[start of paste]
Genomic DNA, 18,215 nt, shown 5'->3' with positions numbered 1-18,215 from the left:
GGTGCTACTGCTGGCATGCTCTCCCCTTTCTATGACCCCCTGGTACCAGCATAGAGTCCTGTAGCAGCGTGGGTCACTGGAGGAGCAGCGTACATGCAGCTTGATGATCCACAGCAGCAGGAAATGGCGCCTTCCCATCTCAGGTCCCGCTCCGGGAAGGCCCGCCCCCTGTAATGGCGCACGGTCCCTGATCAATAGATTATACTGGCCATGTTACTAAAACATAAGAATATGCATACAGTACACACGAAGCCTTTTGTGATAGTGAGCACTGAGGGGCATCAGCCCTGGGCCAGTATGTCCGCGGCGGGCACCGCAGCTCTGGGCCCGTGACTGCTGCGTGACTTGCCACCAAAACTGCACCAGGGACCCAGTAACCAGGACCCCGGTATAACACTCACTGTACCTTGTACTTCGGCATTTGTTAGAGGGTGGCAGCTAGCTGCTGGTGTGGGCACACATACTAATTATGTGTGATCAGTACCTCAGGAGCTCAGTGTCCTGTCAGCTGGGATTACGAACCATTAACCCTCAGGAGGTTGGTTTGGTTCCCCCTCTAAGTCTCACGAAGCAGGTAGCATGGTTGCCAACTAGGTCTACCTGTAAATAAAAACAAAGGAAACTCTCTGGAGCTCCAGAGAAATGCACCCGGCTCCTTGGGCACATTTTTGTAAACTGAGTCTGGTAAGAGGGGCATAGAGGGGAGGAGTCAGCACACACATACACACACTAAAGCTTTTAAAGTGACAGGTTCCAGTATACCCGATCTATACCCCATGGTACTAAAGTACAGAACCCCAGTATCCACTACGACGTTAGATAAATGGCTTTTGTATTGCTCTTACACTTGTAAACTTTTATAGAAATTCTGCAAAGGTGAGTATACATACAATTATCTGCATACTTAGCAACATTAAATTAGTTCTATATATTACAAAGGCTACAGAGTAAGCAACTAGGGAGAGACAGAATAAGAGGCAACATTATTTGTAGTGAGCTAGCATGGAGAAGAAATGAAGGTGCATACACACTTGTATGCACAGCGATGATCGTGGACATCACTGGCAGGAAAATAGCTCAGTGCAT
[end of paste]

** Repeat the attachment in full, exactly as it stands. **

Genomic DNA, 18,215 nt, shown 5'->3' with positions numbered 1-18,215 from the left:
GGTGCTACTGCTGGCATGCTCTCCCCTTTCTATGACCCCCTGGTACCAGCATAGAGTCCTGTAGCAGCGTGGGTCACTGGAGGAGCAGCGTACATGCAGCTTGATGATCCACAGCAGCAGGAAATGGCGCCTTCCCATCTCAGGTCCCGCTCCGGGAAGGCCCGCCCCCTGTAATGGCGCACGGTCCCTGATCAATAGATTATACTGGCCATGTTACTAAAACATAAGAATATGCATACAGTACACACGAAGCCTTTTGTGATAGTGAGCACTGAGGGGCATCAGCCCTGGGCCAGTATGTCCGCGGCGGGCACCGCAGCTCTGGGCCCGTGACTGCTGCGTGACTTGCCACCAAAACTGCACCAGGGACCCAGTAACCAGGACCCCGGTATAACACTCACTGTACCTTGTACTTCGGCATTTGTTAGAGGGTGGCAGCTAGCTGCTGGTGTGGGCACACATACTAATTATGTGTGATCAGTACCTCAGGAGCTCAGTGTCCTGTCAGCTGGGATTACGAACCATTAACCCTCAGGAGGTTGGTTTGGTTCCCCCTCTAAGTCTCACGAAGCAGGTAGCATGGTTGCCAACTAGGTCTACCTGTAAATAAAAACAAAGGAAACTCTCTGGAGCTCCAGAGAAATGCACCCGGCTCCTTGGGCACATTTTTGTAAACTGAGTCTGGTAAGAGGGGCATAGAGGGGAGGAGTCAGCACACACATACACACACTAAAGCTTTTAAAGTGACAGGTTCCAGTATACCCGATCTATACCCCATGGTACTAAAGTACAGAACCCCAGTATCCACTACGACGTTAGATAAATGGCTTTTGTATTGCTCTTACACTTGTAAACTTTTATAGAAATTCTGCAAAGGTGAGTATACATACAATTATCTGCATACTTAGCAACATTAAATTAGTTCTATATATTACAAAGGCTACAGAGTAAGCAACTAGGGAGAGACAGAATAAGAGGCAACATTATTTGTAGTGAGCTAGCATGGAGAAGAAATGAAGGTGCATACACACTTGTATGCACAGCGATGATCGTGGACATCACTGGCAGGAAAATAGCTCAGTGCAT